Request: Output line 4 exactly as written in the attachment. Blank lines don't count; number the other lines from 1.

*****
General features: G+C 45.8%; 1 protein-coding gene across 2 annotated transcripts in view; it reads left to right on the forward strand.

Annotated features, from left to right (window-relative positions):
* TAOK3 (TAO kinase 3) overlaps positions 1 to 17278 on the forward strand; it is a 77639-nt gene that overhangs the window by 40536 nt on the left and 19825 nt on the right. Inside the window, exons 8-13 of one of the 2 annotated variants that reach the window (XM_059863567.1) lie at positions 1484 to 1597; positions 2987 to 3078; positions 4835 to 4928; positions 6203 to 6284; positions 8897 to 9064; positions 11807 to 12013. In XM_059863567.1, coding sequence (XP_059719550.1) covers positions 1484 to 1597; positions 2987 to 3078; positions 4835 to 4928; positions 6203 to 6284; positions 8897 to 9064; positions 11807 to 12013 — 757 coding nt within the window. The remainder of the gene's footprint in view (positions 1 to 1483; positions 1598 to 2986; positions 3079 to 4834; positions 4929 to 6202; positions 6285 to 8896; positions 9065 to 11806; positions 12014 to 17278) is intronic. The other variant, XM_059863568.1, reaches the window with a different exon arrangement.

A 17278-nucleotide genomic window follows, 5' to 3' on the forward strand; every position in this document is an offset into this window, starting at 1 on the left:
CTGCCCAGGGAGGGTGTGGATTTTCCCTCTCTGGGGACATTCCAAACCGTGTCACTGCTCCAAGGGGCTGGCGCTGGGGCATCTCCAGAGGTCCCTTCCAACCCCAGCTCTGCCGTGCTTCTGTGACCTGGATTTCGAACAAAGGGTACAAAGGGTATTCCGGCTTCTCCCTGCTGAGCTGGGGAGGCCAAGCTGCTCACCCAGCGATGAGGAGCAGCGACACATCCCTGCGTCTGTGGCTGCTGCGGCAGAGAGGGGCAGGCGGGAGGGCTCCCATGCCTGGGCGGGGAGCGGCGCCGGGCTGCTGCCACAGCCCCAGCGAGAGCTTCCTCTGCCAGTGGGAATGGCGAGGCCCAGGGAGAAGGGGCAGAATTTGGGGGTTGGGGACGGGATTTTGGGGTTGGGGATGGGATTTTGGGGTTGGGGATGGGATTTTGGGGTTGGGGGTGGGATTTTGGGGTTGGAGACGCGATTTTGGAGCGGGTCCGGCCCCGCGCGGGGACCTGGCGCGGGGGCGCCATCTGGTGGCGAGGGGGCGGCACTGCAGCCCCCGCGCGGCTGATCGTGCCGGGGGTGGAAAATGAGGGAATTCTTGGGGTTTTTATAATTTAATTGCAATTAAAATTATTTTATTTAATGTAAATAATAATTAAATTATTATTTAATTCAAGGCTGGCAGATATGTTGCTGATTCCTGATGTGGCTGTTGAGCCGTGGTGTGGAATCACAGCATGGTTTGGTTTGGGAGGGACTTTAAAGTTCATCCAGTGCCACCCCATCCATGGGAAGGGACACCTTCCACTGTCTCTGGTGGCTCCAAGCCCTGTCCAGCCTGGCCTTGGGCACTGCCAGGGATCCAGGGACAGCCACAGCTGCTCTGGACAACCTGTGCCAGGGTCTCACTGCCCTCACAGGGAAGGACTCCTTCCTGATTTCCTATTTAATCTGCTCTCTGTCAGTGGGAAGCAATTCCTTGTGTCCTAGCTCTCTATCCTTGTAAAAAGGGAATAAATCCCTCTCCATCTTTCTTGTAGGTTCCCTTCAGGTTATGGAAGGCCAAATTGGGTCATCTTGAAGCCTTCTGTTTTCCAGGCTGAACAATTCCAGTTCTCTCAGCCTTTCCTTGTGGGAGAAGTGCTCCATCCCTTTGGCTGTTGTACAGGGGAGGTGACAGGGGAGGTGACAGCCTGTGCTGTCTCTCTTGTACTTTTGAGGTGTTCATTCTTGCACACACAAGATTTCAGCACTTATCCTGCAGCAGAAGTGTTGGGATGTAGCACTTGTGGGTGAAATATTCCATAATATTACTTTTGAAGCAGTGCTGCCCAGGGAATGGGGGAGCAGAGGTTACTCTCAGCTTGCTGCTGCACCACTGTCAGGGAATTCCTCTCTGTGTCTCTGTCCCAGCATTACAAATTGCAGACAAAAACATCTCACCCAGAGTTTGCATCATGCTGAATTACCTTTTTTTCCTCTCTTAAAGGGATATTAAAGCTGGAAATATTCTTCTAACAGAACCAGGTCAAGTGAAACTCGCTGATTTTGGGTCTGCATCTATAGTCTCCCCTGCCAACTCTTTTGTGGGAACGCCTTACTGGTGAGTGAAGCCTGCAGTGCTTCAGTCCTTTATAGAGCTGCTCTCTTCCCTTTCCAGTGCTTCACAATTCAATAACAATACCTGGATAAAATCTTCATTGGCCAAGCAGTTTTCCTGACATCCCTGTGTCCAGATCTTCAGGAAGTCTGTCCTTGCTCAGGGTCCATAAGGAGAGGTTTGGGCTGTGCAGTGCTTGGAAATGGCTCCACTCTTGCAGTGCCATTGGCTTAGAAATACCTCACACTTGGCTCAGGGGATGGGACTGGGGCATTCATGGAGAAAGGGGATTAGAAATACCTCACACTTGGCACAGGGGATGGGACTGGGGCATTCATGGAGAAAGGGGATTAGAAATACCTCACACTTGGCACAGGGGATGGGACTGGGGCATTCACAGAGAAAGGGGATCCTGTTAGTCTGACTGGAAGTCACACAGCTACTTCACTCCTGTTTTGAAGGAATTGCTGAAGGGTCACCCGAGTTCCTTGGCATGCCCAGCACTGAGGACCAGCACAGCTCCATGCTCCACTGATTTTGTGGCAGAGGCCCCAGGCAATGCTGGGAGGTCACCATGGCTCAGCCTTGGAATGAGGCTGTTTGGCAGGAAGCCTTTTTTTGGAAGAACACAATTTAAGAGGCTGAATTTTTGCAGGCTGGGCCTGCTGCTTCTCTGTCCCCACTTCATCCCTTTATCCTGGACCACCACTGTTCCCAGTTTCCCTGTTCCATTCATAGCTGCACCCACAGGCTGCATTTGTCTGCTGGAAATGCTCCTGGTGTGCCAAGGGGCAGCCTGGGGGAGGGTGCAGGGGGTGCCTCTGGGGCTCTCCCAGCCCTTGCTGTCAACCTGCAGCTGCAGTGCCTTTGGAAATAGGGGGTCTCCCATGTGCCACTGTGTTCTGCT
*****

A 17278-nucleotide genomic window follows, 5' to 3' on the forward strand; every position in this document is an offset into this window, starting at 1 on the left: